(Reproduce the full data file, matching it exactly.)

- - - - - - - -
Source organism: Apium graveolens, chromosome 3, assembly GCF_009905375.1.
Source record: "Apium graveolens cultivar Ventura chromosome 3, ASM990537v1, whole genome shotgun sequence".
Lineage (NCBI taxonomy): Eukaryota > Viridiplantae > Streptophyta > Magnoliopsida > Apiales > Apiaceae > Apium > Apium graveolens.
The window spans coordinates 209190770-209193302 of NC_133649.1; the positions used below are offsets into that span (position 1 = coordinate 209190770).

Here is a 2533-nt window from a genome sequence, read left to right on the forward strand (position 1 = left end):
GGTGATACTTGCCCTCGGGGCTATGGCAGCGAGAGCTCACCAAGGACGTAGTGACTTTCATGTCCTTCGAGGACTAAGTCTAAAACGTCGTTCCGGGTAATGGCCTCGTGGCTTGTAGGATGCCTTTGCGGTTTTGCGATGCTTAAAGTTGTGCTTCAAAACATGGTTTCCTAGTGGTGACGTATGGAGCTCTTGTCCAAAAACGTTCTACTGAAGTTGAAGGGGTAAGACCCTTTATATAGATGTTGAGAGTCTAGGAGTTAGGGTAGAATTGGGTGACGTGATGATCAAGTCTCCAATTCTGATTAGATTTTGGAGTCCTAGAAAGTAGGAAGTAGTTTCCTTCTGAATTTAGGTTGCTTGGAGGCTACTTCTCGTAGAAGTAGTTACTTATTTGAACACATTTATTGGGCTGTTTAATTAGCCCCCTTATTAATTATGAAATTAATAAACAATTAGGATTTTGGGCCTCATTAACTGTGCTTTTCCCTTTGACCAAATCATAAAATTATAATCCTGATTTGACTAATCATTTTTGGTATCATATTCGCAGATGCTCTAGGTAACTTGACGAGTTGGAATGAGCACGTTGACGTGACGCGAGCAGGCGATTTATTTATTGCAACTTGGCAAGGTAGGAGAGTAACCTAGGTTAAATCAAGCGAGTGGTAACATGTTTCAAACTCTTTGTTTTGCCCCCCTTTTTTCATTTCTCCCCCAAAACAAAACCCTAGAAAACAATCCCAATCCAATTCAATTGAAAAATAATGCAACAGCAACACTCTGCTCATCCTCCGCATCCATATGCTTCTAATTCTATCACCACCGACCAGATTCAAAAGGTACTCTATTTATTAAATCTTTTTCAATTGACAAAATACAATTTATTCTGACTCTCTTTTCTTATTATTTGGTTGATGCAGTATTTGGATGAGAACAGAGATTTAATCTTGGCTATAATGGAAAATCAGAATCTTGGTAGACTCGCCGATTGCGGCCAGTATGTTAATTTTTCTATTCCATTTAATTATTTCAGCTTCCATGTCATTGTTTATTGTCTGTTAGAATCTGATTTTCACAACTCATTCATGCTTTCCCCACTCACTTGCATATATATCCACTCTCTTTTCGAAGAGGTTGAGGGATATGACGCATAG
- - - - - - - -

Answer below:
Source organism: Apium graveolens, chromosome 3, assembly GCF_009905375.1.
Source record: "Apium graveolens cultivar Ventura chromosome 3, ASM990537v1, whole genome shotgun sequence".
Lineage (NCBI taxonomy): Eukaryota > Viridiplantae > Streptophyta > Magnoliopsida > Apiales > Apiaceae > Apium > Apium graveolens.
The window spans coordinates 209190770-209193302 of NC_133649.1; the positions used below are offsets into that span (position 1 = coordinate 209190770).

Here is a 2533-nt window from a genome sequence, read left to right on the forward strand (position 1 = left end):
GGTGATACTTGCCCTCGGGGCTATGGCAGCGAGAGCTCACCAAGGACGTAGTGACTTTCATGTCCTTCGAGGACTAAGTCTAAAACGTCGTTCCGGGTAATGGCCTCGTGGCTTGTAGGATGCCTTTGCGGTTTTGCGATGCTTAAAGTTGTGCTTCAAAACATGGTTTCCTAGTGGTGACGTATGGAGCTCTTGTCCAAAAACGTTCTACTGAAGTTGAAGGGGTAAGACCCTTTATATAGATGTTGAGAGTCTAGGAGTTAGGGTAGAATTGGGTGACGTGATGATCAAGTCTCCAATTCTGATTAGATTTTGGAGTCCTAGAAAGTAGGAAGTAGTTTCCTTCTGAATTTAGGTTGCTTGGAGGCTACTTCTCGTAGAAGTAGTTACTTATTTGAACACATTTATTGGGCTGTTTAATTAGCCCCCTTATTAATTATGAAATTAATAAACAATTAGGATTTTGGGCCTCATTAACTGTGCTTTTCCCTTTGACCAAATCATAAAATTATAATCCTGATTTGACTAATCATTTTTGGTATCATATTCGCAGATGCTCTAGGTAACTTGACGAGTTGGAATGAGCACGTTGACGTGACGCGAGCAGGCGATTTATTTATTGCAACTTGGCAAGGTAGGAGAGTAACCTAGGTTAAATCAAGCGAGTGGTAACATGTTTCAAACTCTTTGTTTTGCCCCCCTTTTTTCATTTCTCCCCCAAAACAAAACCCTAGAAAACAATCCCAATCCAATTCAATTGAAAAATAATGCAACAGCAACACTCTGCTCATCCTCCGCATCCATATGCTTCTAATTCTATCACCACCGACCAGATTCAAAAGGTACTCTATTTATTAAATCTTTTTCAATTGACAAAATACAATTTATTCTGACTCTCTTTTCTTATTATTTGGTTGATGCAGTATTTGGATGAGAACAGAGATTTAATCTTGGCTATAATGGAAAATCAGAATCTTGGTAGACTCGCCGATTGCGGCCAGTATGTTAATTTTTCTATTCCATTTAATTATTTCAGCTTCCATGTCATTGTTTATTGTCTGTTAGAATCTGATTTTCACAACTCATTCATGCTTTCCCCACTCACTTGCATATATATCCACTCTCTTTTCGAAGAGGTTGAGGGATATGACGCATAG